OLYMPIA – Aug. 16, 2016 – The Washington Department of Revenue (Revenue) is cautioning tax practitioners to be aware of an emerging phishing email scam that pretends to be from tax software providers and tries to trick recipients into clicking on a bogus link.
The email scam is the latest in a series of attempts to trick people into giving up sensitive information such as passwords, Social Security numbers and credit card numbers, or into making unnecessary payments.
In the newest scam, tax professionals are receiving emails pretending to be from tax software companies. The email asks recipients to download and install an important software update via a link included in the email.
Once recipients click on the embedded link, they are directed to a website prompting them to download a file that appears to be an update of their software package. The file has a naming convention that uses the actual name of their software, followed by an “.exe extension.”
Upon completion, tax professionals believe they have downloaded a software update when in fact they have loaded a program designed to track the tax professional’s key strokes, which is a common tactic used by cyber thieves to steal login information, passwords and other sensitive data.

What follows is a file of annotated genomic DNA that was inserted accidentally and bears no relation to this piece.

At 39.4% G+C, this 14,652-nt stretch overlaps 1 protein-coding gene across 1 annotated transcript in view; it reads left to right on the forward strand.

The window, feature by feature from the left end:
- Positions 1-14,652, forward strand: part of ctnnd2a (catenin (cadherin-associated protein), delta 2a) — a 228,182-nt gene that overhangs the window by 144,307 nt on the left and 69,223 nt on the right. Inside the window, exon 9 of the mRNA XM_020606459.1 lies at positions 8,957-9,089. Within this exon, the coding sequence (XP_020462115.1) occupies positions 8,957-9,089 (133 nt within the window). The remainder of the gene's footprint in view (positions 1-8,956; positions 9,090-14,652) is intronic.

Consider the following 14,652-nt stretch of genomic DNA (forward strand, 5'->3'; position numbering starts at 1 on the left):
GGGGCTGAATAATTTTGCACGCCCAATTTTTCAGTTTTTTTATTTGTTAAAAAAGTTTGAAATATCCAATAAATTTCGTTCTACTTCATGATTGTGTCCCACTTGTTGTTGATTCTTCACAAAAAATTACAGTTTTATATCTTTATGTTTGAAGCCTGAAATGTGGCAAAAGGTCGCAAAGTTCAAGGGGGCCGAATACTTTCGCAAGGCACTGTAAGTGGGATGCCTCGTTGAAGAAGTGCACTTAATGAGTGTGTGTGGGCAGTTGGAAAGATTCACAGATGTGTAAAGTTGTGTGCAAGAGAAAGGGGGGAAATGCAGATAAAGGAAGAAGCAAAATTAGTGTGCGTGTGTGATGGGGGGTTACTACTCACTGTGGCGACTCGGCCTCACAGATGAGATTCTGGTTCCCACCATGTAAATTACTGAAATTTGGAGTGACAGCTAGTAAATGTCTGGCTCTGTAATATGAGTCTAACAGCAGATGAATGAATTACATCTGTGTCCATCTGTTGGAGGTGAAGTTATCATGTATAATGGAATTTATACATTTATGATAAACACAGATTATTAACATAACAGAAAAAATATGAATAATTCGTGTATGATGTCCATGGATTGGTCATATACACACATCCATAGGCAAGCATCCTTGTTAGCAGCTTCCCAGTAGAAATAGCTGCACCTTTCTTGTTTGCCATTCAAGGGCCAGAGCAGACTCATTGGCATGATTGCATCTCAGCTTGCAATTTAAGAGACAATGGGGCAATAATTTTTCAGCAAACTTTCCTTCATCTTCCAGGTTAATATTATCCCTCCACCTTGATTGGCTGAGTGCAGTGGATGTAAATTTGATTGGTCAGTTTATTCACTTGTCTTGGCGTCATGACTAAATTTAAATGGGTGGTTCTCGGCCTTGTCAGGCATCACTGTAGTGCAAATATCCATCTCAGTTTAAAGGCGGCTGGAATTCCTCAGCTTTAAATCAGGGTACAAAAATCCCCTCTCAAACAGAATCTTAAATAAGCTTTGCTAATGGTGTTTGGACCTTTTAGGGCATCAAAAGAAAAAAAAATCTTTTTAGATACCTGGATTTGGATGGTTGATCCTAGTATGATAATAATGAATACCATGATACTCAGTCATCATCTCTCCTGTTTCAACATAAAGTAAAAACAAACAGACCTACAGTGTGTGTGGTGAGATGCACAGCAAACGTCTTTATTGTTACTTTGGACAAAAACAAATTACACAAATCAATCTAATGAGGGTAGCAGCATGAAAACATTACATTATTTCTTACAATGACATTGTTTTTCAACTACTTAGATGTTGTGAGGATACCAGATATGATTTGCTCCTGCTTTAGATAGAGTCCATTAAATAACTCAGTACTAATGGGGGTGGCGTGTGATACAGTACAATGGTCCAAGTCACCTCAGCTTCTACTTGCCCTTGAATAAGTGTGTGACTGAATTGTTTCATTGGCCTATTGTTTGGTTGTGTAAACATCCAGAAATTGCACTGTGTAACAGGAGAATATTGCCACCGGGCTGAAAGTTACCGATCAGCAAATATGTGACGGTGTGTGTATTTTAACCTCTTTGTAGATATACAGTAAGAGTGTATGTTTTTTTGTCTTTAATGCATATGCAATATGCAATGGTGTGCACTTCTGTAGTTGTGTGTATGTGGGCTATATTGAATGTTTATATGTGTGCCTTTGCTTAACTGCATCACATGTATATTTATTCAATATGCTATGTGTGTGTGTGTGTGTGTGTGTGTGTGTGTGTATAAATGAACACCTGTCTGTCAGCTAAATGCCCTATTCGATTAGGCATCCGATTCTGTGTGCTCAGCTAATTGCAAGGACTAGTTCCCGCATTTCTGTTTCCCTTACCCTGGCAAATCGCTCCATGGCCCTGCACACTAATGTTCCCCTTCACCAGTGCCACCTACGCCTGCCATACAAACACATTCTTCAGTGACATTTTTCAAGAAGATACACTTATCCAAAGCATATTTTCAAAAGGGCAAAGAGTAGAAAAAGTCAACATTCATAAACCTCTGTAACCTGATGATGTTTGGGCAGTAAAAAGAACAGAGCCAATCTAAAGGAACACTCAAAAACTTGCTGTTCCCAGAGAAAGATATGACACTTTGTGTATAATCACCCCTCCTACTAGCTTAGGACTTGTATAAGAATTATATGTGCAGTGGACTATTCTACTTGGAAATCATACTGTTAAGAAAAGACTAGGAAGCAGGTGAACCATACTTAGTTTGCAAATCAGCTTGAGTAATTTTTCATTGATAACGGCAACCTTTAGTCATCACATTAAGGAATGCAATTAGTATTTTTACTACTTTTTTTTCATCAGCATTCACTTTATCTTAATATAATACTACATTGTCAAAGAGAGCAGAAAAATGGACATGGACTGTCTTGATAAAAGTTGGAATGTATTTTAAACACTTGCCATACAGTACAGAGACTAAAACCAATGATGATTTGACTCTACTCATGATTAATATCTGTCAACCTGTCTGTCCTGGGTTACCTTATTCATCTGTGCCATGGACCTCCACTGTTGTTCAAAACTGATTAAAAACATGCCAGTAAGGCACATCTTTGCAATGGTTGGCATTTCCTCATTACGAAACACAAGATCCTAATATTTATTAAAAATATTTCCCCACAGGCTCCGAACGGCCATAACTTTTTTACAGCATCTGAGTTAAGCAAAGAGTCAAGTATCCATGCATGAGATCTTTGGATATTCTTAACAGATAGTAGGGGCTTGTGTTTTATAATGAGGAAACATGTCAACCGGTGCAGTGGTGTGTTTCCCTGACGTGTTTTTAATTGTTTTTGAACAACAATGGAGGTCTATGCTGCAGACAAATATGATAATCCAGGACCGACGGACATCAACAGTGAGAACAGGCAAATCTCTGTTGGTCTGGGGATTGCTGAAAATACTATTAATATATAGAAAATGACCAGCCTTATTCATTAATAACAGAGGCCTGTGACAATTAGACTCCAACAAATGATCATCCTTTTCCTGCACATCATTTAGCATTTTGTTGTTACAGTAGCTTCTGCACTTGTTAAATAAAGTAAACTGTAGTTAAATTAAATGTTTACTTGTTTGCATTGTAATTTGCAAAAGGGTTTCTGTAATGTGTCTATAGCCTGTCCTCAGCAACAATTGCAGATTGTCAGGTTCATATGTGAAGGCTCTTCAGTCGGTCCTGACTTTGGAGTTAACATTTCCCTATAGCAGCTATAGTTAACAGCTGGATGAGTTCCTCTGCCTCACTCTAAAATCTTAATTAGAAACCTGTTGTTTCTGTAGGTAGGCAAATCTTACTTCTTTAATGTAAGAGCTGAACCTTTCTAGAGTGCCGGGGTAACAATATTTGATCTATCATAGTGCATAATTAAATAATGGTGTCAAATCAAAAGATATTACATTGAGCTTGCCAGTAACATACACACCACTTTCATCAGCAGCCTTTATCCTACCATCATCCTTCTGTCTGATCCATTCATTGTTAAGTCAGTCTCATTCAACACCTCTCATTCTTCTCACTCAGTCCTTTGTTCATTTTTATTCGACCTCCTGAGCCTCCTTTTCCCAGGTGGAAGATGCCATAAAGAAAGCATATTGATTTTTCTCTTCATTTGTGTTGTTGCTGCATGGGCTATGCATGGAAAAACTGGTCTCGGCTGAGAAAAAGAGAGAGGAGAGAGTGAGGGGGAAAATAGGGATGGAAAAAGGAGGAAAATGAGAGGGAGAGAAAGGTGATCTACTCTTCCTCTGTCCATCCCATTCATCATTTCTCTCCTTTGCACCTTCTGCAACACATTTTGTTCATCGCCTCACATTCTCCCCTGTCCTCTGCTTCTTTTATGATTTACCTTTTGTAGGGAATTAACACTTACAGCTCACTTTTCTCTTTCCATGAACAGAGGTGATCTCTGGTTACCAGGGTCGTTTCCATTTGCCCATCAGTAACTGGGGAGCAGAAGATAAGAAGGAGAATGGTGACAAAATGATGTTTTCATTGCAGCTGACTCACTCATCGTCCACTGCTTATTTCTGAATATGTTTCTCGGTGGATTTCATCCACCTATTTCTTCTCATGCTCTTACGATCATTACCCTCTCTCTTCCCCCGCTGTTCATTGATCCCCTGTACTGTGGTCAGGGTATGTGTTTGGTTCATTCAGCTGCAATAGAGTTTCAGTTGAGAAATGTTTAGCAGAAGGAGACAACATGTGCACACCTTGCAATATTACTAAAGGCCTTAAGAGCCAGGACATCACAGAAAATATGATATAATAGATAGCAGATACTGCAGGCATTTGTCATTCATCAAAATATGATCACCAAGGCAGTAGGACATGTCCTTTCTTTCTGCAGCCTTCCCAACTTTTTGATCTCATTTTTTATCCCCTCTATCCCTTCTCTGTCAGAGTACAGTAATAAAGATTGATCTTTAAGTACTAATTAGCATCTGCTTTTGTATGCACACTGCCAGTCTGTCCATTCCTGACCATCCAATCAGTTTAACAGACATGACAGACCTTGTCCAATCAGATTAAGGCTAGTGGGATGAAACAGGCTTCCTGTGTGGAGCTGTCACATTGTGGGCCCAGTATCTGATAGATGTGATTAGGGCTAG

Tax professionals are encouraged to be on the lookout for these scams and never to click on unexpected links in emails. Similar email schemes using tax software names have targeted individual taxpayers.
To protect their businesses from phishing schemes, tax preparers should take the following steps:
Be alert for phishing scams. Do not click on links or open attachments in e-mails, and always use a software provider’s main webpage for connecting to them.
Run a security “deep scan” to search for viruses and malware.
Strengthen passwords for both computer access and software access; make sure your password is a minimum of eight digits long (more is better) with a mix of numbers, letters and special characters.
Educate employees about the dangers of phishing scams in the form of emails, texts and calls;
Review any software that your employees use to remotely access your network or your IT support vendor uses to remotely troubleshoot technical problems and support your systems. Remote access software is a potential target for bad actors to gain entry and take control of a machine.
Tax professionals should review Publication 4557, “Safeguarding Taxpayer Data, A Guide for Your Business,” which provides a checklist to help safeguard taxpayer information and enhance office security.
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